Time and Space Part 2: Deepening My Creative Practice During Quarantine

Time and Space Part 2: Deepening My Creative Practice During Quarantine

Who knew that the hustle and bustle most of us knew as a way of life – rushing from one appointment, one activity to another – would suddenly shift to a far less scheduled and necessarily domestic routine? In varying ways and degrees, most of us have been affected by the retreat required by COVID-19, from the world at large to the perimeters of our homes.

About two months in, the sudden shock of quarantine gave way for me to a more subtle sense of slowing down. The shut-down came to signify, among many other things, an opportunity to appreciate time and space in a way I couldn’t have imagined even a few months ago. I’ve been able to watch the changes in daylight as the sun moves across not only the sky, but the rooms of my house. I notice birds more, and the sound of breezes moving and shifting through the oaks and palms outside my house. Days and nights have seemed to stretch out, and not in a bad way. This feeling of open-ended time, with less to do and far fewer places to go, is something I don’t think I’ve experienced since I was a kid. Summer in the 1970s had a languid, long quality, and it was that set-apart kind of time that allowed me to daydream, muse, and freely spin my own internal creative wheels.

Creative Prompt #1: Have schedule changes brought by the shut-down reminded you of another time, when you felt less hurried and had more time to think? If so, jot down a quick description of this memory.

As an adult, I notice these unpressured wheels continue to turn most smoothly when I make enough time for my personal Expressive Arts practice. I find that when, not everyday but often enough, I carve out a couple of hours with even basic art supplies and a simple Expressive Arts process, I’m able to travel to that land of unhurried self-discovery and secret inspiration.

Creative Prompt #2: With a piece of paper and an art medium of your choice, first take a few deep breaths and then while basking in your memory of unhurried time, make a quick visual image.

And so the shut-down, for all its grief and fear, has given me this one silver-lined cloud – of the experience of expanded time. I’m able to connect on a weekly basis with others in virtual Expressive Arts groups and open studios, and also savor these unfettered alone hours of art-making, because they mysteriously, and surprisingly but unfailingly, leave me feeling better connected – to myself, my world, and all the people in it.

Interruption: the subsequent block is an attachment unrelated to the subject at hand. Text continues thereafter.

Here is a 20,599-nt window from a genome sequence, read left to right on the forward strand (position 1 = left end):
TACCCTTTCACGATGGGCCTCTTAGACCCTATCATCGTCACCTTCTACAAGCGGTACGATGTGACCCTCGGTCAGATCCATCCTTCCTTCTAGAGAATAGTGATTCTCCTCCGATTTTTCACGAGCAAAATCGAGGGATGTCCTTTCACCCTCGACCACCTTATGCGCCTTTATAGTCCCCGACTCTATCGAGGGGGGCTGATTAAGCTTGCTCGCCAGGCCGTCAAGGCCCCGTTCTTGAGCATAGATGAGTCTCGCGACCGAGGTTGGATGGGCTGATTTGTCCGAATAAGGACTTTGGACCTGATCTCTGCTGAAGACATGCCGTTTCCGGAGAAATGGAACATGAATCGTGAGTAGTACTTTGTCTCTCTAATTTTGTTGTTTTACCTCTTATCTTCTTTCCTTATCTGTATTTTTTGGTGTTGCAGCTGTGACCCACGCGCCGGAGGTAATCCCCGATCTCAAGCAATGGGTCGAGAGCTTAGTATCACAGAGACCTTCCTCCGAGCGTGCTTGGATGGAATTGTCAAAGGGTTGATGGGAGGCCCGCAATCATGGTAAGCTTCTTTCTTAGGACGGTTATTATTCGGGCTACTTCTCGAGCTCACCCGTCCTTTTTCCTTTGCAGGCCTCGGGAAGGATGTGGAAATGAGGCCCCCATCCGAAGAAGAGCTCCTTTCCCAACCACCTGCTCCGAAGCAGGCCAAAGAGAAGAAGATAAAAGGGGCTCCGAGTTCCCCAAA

Creative Prompt #3 – Take a moment to observe your image and write a few words or lines, starting with the words “I feel…” Consider giving your image a title.

I’m not sure yet how I will, someday soon or later, transition back into a more hectic world. I’m trying to figure out how I want to, how I can without losing what I have come to really like about this slow time. I know for sure though that keeping at least some easy hours in my week will be a priority, and practicing Expressive Arts at home is simply the best way I know how.

 

Creative Prompt #4 – If you’re unsure how you’ll be able to fit an extensive art practice into your schedule, consider finding and spending just 90 minutes per week to create and rejuvenate. Would one all-in session work for you, or 30 minutes three days a week? Or anywhere in between. Great thing is – there’s no right or wrong way to go about making art.

Stay tuned for Part Three of Time and Space for Expression – “A Room of One’s Own – or at least a Nook and Cranny” We’ll discuss how to create a peaceful atmosphere for practicing Expressive Arts in even the smallest abode. Additional Creative Prompts will be included!

To read part one of Time and Space for Expression, click here!

 

*Sign Up for our free 9 Essential Ingredients To Court Your Creativity PDF. Learn nine crucial skills you can implement RIGHT NOW to increase your leadership creativity by stepping back into your right brain! Click here to sign up.